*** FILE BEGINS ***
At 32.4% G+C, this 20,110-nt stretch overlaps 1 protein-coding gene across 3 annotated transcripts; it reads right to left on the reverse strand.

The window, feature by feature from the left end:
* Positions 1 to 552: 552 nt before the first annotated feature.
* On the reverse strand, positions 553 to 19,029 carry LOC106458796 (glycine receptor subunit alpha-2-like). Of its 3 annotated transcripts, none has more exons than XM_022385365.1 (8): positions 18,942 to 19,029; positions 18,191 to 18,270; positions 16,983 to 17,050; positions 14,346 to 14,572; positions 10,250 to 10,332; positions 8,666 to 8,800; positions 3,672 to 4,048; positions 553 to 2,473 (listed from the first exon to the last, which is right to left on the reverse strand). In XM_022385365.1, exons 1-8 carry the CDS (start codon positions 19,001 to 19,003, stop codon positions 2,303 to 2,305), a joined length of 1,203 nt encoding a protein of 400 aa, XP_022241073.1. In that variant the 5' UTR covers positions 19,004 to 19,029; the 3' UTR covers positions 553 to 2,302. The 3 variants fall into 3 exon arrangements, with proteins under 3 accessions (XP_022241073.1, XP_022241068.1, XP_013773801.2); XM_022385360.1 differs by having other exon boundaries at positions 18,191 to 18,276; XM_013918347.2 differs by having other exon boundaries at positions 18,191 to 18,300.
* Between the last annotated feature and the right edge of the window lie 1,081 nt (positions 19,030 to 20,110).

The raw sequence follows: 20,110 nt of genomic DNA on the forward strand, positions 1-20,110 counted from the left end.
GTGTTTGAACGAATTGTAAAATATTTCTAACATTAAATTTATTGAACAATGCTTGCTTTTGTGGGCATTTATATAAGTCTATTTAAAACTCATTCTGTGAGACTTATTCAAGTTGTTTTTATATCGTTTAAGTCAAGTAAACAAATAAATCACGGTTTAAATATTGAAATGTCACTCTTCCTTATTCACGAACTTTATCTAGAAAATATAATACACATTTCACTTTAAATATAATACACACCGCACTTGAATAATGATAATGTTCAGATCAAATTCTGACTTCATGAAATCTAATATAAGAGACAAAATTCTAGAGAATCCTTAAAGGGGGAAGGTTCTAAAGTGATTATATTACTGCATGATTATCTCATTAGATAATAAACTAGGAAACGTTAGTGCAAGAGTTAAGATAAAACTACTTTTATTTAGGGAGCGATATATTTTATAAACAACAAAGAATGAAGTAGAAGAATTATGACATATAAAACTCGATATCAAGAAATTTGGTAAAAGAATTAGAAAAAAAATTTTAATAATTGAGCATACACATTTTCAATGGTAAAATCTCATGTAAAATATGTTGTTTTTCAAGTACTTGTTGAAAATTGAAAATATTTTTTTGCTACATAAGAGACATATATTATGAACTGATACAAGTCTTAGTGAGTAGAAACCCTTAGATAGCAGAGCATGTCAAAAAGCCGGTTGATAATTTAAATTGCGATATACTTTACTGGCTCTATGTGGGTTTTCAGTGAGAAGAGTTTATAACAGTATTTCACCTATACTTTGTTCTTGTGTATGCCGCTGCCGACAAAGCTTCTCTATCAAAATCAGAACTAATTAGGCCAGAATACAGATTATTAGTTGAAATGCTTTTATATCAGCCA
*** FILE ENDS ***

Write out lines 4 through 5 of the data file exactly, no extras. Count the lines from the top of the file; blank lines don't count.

* On the reverse strand, positions 553 to 19,029 carry LOC106458796 (glycine receptor subunit alpha-2-like). Of its 3 annotated transcripts, none has more exons than XM_022385365.1 (8): positions 18,942 to 19,029; positions 18,191 to 18,270; positions 16,983 to 17,050; positions 14,346 to 14,572; positions 10,250 to 10,332; positions 8,666 to 8,800; positions 3,672 to 4,048; positions 553 to 2,473 (listed from the first exon to the last, which is right to left on the reverse strand). In XM_022385365.1, exons 1-8 carry the CDS (start codon positions 19,001 to 19,003, stop codon positions 2,303 to 2,305), a joined length of 1,203 nt encoding a protein of 400 aa, XP_022241073.1. In that variant the 5' UTR covers positions 19,004 to 19,029; the 3' UTR covers positions 553 to 2,302. The 3 variants fall into 3 exon arrangements, with proteins under 3 accessions (XP_022241073.1, XP_022241068.1, XP_013773801.2); XM_022385360.1 differs by having other exon boundaries at positions 18,191 to 18,276; XM_013918347.2 differs by having other exon boundaries at positions 18,191 to 18,300.
* Between the last annotated feature and the right edge of the window lie 1,081 nt (positions 19,030 to 20,110).